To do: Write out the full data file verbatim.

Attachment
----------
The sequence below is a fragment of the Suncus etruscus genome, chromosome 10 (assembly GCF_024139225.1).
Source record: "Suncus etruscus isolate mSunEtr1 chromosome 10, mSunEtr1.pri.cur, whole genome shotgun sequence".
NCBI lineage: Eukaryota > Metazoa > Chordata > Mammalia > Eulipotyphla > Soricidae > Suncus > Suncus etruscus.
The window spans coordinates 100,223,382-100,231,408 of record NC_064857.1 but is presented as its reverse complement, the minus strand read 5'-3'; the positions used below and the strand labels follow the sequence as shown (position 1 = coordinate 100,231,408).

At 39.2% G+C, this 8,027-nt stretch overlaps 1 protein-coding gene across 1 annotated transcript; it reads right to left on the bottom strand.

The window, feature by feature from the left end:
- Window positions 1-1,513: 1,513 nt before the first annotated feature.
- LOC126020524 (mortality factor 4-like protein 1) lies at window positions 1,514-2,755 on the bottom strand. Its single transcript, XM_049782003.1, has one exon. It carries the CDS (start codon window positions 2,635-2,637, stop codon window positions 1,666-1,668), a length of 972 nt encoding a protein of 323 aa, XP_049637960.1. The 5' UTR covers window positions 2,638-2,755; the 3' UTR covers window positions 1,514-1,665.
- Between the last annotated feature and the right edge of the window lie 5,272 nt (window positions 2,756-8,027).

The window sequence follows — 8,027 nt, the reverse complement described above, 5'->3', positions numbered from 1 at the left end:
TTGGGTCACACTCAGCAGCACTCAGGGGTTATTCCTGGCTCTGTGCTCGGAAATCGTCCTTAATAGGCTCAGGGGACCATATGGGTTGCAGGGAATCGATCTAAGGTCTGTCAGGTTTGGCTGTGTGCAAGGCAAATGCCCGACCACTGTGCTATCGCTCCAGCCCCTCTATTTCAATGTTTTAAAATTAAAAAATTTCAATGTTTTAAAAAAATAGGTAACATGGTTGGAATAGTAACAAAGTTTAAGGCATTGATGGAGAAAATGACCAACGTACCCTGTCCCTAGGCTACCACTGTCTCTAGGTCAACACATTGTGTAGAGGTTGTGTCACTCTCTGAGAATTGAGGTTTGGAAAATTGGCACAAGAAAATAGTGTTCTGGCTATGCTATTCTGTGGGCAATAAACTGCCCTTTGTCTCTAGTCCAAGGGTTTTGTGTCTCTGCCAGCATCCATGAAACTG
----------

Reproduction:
The sequence below is a fragment of the Suncus etruscus genome, chromosome 10 (assembly GCF_024139225.1).
Source record: "Suncus etruscus isolate mSunEtr1 chromosome 10, mSunEtr1.pri.cur, whole genome shotgun sequence".
NCBI lineage: Eukaryota > Metazoa > Chordata > Mammalia > Eulipotyphla > Soricidae > Suncus > Suncus etruscus.
The window spans coordinates 100,223,382-100,231,408 of record NC_064857.1 but is presented as its reverse complement, the minus strand read 5'-3'; the positions used below and the strand labels follow the sequence as shown (position 1 = coordinate 100,231,408).

At 39.2% G+C, this 8,027-nt stretch overlaps 1 protein-coding gene across 1 annotated transcript; it reads right to left on the bottom strand.

The window, feature by feature from the left end:
- Window positions 1-1,513: 1,513 nt before the first annotated feature.
- LOC126020524 (mortality factor 4-like protein 1) lies at window positions 1,514-2,755 on the bottom strand. Its single transcript, XM_049782003.1, has one exon. It carries the CDS (start codon window positions 2,635-2,637, stop codon window positions 1,666-1,668), a length of 972 nt encoding a protein of 323 aa, XP_049637960.1. The 5' UTR covers window positions 2,638-2,755; the 3' UTR covers window positions 1,514-1,665.
- Between the last annotated feature and the right edge of the window lie 5,272 nt (window positions 2,756-8,027).

The window sequence follows — 8,027 nt, the reverse complement described above, 5'->3', positions numbered from 1 at the left end:
TTGGGTCACACTCAGCAGCACTCAGGGGTTATTCCTGGCTCTGTGCTCGGAAATCGTCCTTAATAGGCTCAGGGGACCATATGGGTTGCAGGGAATCGATCTAAGGTCTGTCAGGTTTGGCTGTGTGCAAGGCAAATGCCCGACCACTGTGCTATCGCTCCAGCCCCTCTATTTCAATGTTTTAAAATTAAAAAATTTCAATGTTTTAAAAAAATAGGTAACATGGTTGGAATAGTAACAAAGTTTAAGGCATTGATGGAGAAAATGACCAACGTACCCTGTCCCTAGGCTACCACTGTCTCTAGGTCAACACATTGTGTAGAGGTTGTGTCACTCTCTGAGAATTGAGGTTTGGAAAATTGGCACAAGAAAATAGTGTTCTGGCTATGCTATTCTGTGGGCAATAAACTGCCCTTTGTCTCTAGTCCAAGGGTTTTGTGTCTCTGCCAGCATCCATGAAACTG